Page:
Supply Chain Visibility Is Blurry: New Report

  • June 08, 2017
  • Kristy Cartier
  • Reading Time: 2 minutes
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The recent GEODIS’ 2017 Supply Chain Worldwide Survey and the earlier Supply Chain Resilience Report highlight the importance of visibility in a supply chain for reducing costs, protecting revenue and satisfying the customer. In the resilience study, researchers found a 6% decrease in adequate visibility, while the GEODIS report revealed that only 6% of their surveyed firms have supply chain visibility. However, the situation isn’t entirely dire as some companies do have some limited insight and there are ways to get a clearer view of your cargo.

The Supply Chain Resilience Report focused on disruptions. It noted these events were increasing and often increased costs from lost productivity (idling) to increased work expenses (overtime) to even brand reputation damage. An interesting discovery for us was that 40% of those surveyed did not look into why the disruptions occurred. You can’t fix what you don’t know as the old adage says. Though some question answers did indicate interruption causes including transport network disruption (40%), inclement weather (41%) and product quality incidents such as recalls (20%).

The GEODIS 2017 Supply Chain Worldwide Survey delves further to find that there are varying degrees of visibility. While only 6% of respondents specified “full visibility” of their supply chain, almost two-thirds do have some limited visibility and almost one-fifth have “extended visibility.” Yet the desire is there to expand their remote views because these companies want to gain efficiency, become more adaptable to changing market conditions and improve their real-time customer responses.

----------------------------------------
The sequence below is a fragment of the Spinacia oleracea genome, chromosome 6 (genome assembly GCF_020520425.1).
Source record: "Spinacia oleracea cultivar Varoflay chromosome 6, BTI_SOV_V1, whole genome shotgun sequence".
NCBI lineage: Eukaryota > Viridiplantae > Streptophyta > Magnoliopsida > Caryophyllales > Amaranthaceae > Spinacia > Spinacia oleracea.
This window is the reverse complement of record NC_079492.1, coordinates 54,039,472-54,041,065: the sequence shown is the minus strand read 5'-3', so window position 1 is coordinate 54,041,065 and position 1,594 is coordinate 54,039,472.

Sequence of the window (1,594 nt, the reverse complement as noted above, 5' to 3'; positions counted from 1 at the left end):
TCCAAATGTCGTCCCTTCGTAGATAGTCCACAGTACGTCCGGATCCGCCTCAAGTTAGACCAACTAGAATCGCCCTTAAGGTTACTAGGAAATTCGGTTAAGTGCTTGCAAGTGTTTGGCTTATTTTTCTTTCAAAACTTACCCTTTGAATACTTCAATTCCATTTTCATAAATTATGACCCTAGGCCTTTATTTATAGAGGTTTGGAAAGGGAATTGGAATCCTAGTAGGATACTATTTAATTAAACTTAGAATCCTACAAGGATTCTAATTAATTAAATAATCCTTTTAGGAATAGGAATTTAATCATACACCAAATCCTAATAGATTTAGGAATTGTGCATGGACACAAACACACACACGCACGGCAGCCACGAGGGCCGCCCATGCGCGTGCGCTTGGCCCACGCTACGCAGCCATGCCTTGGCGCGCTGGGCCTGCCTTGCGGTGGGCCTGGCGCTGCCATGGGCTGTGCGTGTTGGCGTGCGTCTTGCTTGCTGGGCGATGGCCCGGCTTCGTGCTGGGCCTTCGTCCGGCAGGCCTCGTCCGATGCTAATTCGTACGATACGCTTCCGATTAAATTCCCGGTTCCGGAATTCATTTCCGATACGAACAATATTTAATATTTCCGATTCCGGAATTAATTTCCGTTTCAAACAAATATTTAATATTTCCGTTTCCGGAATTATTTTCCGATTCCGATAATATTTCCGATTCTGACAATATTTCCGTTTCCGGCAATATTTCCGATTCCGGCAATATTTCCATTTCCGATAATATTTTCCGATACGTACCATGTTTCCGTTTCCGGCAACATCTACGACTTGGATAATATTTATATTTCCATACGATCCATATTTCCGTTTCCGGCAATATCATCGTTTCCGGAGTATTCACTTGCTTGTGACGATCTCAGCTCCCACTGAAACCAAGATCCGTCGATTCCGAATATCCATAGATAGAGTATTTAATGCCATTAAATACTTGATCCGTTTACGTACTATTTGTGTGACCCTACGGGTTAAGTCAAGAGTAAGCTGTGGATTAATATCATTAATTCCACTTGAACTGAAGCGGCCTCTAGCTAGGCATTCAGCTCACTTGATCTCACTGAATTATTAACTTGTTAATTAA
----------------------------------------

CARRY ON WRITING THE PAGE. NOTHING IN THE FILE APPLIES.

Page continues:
The study showed the strong interest in using data analysis and IoT to improve visibility (two fifths for both or almost 50%). Respondents felt these solutions would “allow both a live and broad picture of Supply Chain to be drawn trough (sic) many features: from real-time flow management to parcels track & trace and financial control.” The result from a more transparent operation would provide critical information for better optimized and improvement decisions.

Some hesitation in implementing changes was revealed as the participating companies did not want to chance reducing the current reliability of their current supply chain with “uncertain practices.” One way is to outsource the solution, which the survey found supply chains open to.

If you are concerned about spoilage or other damage occurring during shipping, full stack IoT solution providers, such as CalAmp’s SC iOn™ Command, offer a simple yet comprehensive way to start adding visibility. The sensors and software provide a security net around your cargo allowing you to monitor location, disruptions and a shipment’s environmental conditions.

These tools help notify you of variations in product temperature, humidity, light, shock and movement at the package and pallet-level. The information can also be used to spot trends for optimizing routes and finding the best modes of transit. And monitoring your cargo’s environmental conditions help you stay in compliance with FSMA and other regulations from the origin to destination, even during the last mile. It can also make recalls easier to execute.

If you would like to discuss removing the gaps in your supply chain and learn about our new iOn Tag™ smart sensors, meet with CalAmp at the Cold Chain Expo in booth #5131 on June 13-15, or contact us here.

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